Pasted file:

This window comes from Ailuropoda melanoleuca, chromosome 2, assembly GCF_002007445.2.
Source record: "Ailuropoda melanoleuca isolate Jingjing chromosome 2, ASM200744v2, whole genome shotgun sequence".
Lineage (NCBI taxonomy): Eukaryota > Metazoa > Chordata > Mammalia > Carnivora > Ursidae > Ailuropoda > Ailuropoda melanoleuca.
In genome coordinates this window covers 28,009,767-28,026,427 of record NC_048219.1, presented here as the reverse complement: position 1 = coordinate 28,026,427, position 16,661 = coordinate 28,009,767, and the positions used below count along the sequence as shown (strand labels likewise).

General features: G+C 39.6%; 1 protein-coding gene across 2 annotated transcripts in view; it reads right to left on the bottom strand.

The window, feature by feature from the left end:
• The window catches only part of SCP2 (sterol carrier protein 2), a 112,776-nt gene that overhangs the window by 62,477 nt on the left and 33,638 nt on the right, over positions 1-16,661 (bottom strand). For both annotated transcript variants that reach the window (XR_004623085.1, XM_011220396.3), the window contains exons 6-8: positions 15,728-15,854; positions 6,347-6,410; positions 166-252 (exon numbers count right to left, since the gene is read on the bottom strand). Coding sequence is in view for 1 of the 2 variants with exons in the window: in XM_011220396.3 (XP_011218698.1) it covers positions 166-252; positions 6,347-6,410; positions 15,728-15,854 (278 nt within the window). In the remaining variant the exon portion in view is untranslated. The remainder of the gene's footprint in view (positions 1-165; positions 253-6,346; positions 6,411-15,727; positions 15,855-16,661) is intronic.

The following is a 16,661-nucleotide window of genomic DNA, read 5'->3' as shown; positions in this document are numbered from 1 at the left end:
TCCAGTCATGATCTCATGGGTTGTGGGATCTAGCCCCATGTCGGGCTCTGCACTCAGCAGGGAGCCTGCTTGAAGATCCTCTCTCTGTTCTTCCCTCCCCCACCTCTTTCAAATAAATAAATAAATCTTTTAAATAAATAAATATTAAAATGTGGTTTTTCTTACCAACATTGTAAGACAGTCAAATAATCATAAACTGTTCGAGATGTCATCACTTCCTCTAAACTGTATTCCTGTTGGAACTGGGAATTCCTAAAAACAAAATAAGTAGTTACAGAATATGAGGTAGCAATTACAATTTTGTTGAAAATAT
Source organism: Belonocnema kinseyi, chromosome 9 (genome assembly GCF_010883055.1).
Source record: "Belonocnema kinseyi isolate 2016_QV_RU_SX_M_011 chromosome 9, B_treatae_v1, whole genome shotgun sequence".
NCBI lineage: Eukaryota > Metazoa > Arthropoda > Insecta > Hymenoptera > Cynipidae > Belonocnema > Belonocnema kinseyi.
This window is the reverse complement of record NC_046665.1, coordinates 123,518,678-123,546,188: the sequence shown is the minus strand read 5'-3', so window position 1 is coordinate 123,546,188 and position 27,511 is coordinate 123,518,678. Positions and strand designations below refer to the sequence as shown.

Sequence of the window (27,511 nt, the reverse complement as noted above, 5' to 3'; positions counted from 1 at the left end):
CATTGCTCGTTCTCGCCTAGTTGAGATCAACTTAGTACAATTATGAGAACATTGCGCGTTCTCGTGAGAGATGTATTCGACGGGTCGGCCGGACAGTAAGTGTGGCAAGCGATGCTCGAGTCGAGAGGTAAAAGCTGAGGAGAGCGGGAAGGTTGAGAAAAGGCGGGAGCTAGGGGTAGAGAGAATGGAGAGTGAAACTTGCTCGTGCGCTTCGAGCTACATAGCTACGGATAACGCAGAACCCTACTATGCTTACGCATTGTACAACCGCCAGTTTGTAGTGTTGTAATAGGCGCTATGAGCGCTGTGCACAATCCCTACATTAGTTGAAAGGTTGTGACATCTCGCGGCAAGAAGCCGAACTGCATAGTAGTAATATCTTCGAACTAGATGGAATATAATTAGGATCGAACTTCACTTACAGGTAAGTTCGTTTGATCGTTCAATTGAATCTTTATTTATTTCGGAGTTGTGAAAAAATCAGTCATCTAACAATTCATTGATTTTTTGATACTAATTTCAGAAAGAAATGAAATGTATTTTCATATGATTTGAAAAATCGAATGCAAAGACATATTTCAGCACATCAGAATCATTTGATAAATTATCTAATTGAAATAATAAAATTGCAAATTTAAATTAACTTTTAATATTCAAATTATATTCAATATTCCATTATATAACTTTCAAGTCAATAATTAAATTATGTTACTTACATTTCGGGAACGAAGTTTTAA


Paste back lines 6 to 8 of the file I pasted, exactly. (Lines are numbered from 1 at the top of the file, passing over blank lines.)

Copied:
The window, feature by feature from the left end:
• The window catches only part of SCP2 (sterol carrier protein 2), a 112,776-nt gene that overhangs the window by 62,477 nt on the left and 33,638 nt on the right, over positions 1-16,661 (bottom strand). For both annotated transcript variants that reach the window (XR_004623085.1, XM_011220396.3), the window contains exons 6-8: positions 15,728-15,854; positions 6,347-6,410; positions 166-252 (exon numbers count right to left, since the gene is read on the bottom strand). Coding sequence is in view for 1 of the 2 variants with exons in the window: in XM_011220396.3 (XP_011218698.1) it covers positions 166-252; positions 6,347-6,410; positions 15,728-15,854 (278 nt within the window). In the remaining variant the exon portion in view is untranslated. The remainder of the gene's footprint in view (positions 1-165; positions 253-6,346; positions 6,411-15,727; positions 15,855-16,661) is intronic.

The following is a 16,661-nucleotide window of genomic DNA, read 5'->3' as shown; positions in this document are numbered from 1 at the left end: